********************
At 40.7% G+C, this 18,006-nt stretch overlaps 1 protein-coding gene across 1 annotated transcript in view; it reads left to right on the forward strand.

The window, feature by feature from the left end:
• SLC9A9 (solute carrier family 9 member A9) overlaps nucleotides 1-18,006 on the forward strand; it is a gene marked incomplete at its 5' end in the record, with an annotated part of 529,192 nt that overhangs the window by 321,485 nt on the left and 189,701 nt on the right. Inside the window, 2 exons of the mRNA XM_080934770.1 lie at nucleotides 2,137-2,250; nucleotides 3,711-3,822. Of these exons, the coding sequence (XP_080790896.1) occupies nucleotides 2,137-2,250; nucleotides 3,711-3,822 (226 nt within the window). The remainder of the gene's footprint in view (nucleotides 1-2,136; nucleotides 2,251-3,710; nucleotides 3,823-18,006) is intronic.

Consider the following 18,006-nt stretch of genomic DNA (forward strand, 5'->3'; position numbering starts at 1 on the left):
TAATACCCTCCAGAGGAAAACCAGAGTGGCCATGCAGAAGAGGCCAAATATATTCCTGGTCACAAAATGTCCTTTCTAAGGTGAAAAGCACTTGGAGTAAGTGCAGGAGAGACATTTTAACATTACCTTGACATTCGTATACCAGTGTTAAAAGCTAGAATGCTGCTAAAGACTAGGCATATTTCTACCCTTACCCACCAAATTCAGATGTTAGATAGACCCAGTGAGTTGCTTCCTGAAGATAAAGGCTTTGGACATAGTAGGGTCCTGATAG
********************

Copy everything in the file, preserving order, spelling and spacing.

At 40.7% G+C, this 18,006-nt stretch overlaps 1 protein-coding gene across 1 annotated transcript in view; it reads left to right on the forward strand.

The window, feature by feature from the left end:
• SLC9A9 (solute carrier family 9 member A9) overlaps nucleotides 1-18,006 on the forward strand; it is a gene marked incomplete at its 5' end in the record, with an annotated part of 529,192 nt that overhangs the window by 321,485 nt on the left and 189,701 nt on the right. Inside the window, 2 exons of the mRNA XM_080934770.1 lie at nucleotides 2,137-2,250; nucleotides 3,711-3,822. Of these exons, the coding sequence (XP_080790896.1) occupies nucleotides 2,137-2,250; nucleotides 3,711-3,822 (226 nt within the window). The remainder of the gene's footprint in view (nucleotides 1-2,136; nucleotides 2,251-3,710; nucleotides 3,823-18,006) is intronic.

Consider the following 18,006-nt stretch of genomic DNA (forward strand, 5'->3'; position numbering starts at 1 on the left):
TAATACCCTCCAGAGGAAAACCAGAGTGGCCATGCAGAAGAGGCCAAATATATTCCTGGTCACAAAATGTCCTTTCTAAGGTGAAAAGCACTTGGAGTAAGTGCAGGAGAGACATTTTAACATTACCTTGACATTCGTATACCAGTGTTAAAAGCTAGAATGCTGCTAAAGACTAGGCATATTTCTACCCTTACCCACCAAATTCAGATGTTAGATAGACCCAGTGAGTTGCTTCCTGAAGATAAAGGCTTTGGACATAGTAGGGTCCTGATAG